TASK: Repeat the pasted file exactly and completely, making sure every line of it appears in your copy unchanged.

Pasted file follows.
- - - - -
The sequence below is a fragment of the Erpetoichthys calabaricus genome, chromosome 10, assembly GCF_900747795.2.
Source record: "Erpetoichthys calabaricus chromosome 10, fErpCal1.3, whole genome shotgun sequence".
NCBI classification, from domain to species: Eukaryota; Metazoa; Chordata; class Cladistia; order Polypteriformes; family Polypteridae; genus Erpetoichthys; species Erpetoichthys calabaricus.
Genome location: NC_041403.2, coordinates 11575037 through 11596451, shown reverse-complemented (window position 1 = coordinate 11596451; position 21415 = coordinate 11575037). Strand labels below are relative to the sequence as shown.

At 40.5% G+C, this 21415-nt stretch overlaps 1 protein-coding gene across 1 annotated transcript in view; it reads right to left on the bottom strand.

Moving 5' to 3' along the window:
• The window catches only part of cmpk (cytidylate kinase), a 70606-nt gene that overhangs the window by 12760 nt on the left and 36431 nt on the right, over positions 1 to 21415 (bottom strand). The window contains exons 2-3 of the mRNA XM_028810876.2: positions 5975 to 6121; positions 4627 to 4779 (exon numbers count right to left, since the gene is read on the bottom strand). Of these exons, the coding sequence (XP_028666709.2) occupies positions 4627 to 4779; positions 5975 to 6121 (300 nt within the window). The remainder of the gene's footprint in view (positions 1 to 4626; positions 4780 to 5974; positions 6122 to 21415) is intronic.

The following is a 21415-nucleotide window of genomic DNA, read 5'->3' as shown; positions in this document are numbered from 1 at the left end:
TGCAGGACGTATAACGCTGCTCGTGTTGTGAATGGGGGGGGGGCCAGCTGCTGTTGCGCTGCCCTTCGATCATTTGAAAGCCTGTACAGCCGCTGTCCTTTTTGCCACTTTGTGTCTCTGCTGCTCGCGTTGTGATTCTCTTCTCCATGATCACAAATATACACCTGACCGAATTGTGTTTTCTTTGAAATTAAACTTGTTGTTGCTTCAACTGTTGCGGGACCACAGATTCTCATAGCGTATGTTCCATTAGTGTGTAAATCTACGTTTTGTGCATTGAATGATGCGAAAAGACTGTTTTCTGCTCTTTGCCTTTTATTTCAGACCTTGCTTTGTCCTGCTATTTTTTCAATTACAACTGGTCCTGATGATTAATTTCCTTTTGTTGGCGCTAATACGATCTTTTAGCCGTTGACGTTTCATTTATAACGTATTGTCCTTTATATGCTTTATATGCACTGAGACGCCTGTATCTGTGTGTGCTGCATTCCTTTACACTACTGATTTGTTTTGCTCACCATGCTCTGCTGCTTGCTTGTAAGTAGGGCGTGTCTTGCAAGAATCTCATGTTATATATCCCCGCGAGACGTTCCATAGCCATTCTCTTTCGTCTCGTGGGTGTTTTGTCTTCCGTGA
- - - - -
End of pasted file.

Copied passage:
The sequence below is a fragment of the Erpetoichthys calabaricus genome, chromosome 10, assembly GCF_900747795.2.
Source record: "Erpetoichthys calabaricus chromosome 10, fErpCal1.3, whole genome shotgun sequence".
NCBI classification, from domain to species: Eukaryota; Metazoa; Chordata; class Cladistia; order Polypteriformes; family Polypteridae; genus Erpetoichthys; species Erpetoichthys calabaricus.
Genome location: NC_041403.2, coordinates 11575037 through 11596451, shown reverse-complemented (window position 1 = coordinate 11596451; position 21415 = coordinate 11575037). Strand labels below are relative to the sequence as shown.

At 40.5% G+C, this 21415-nt stretch overlaps 1 protein-coding gene across 1 annotated transcript in view; it reads right to left on the bottom strand.

Moving 5' to 3' along the window:
• The window catches only part of cmpk (cytidylate kinase), a 70606-nt gene that overhangs the window by 12760 nt on the left and 36431 nt on the right, over positions 1 to 21415 (bottom strand). The window contains exons 2-3 of the mRNA XM_028810876.2: positions 5975 to 6121; positions 4627 to 4779 (exon numbers count right to left, since the gene is read on the bottom strand). Of these exons, the coding sequence (XP_028666709.2) occupies positions 4627 to 4779; positions 5975 to 6121 (300 nt within the window). The remainder of the gene's footprint in view (positions 1 to 4626; positions 4780 to 5974; positions 6122 to 21415) is intronic.

The following is a 21415-nucleotide window of genomic DNA, read 5'->3' as shown; positions in this document are numbered from 1 at the left end:
TGCAGGACGTATAACGCTGCTCGTGTTGTGAATGGGGGGGGGGCCAGCTGCTGTTGCGCTGCCCTTCGATCATTTGAAAGCCTGTACAGCCGCTGTCCTTTTTGCCACTTTGTGTCTCTGCTGCTCGCGTTGTGATTCTCTTCTCCATGATCACAAATATACACCTGACCGAATTGTGTTTTCTTTGAAATTAAACTTGTTGTTGCTTCAACTGTTGCGGGACCACAGATTCTCATAGCGTATGTTCCATTAGTGTGTAAATCTACGTTTTGTGCATTGAATGATGCGAAAAGACTGTTTTCTGCTCTTTGCCTTTTATTTCAGACCTTGCTTTGTCCTGCTATTTTTTCAATTACAACTGGTCCTGATGATTAATTTCCTTTTGTTGGCGCTAATACGATCTTTTAGCCGTTGACGTTTCATTTATAACGTATTGTCCTTTATATGCTTTATATGCACTGAGACGCCTGTATCTGTGTGTGCTGCATTCCTTTACACTACTGATTTGTTTTGCTCACCATGCTCTGCTGCTTGCTTGTAAGTAGGGCGTGTCTTGCAAGAATCTCATGTTATATATCCCCGCGAGACGTTCCATAGCCATTCTCTTTCGTCTCGTGGGTGTTTTGTCTTCCGTGA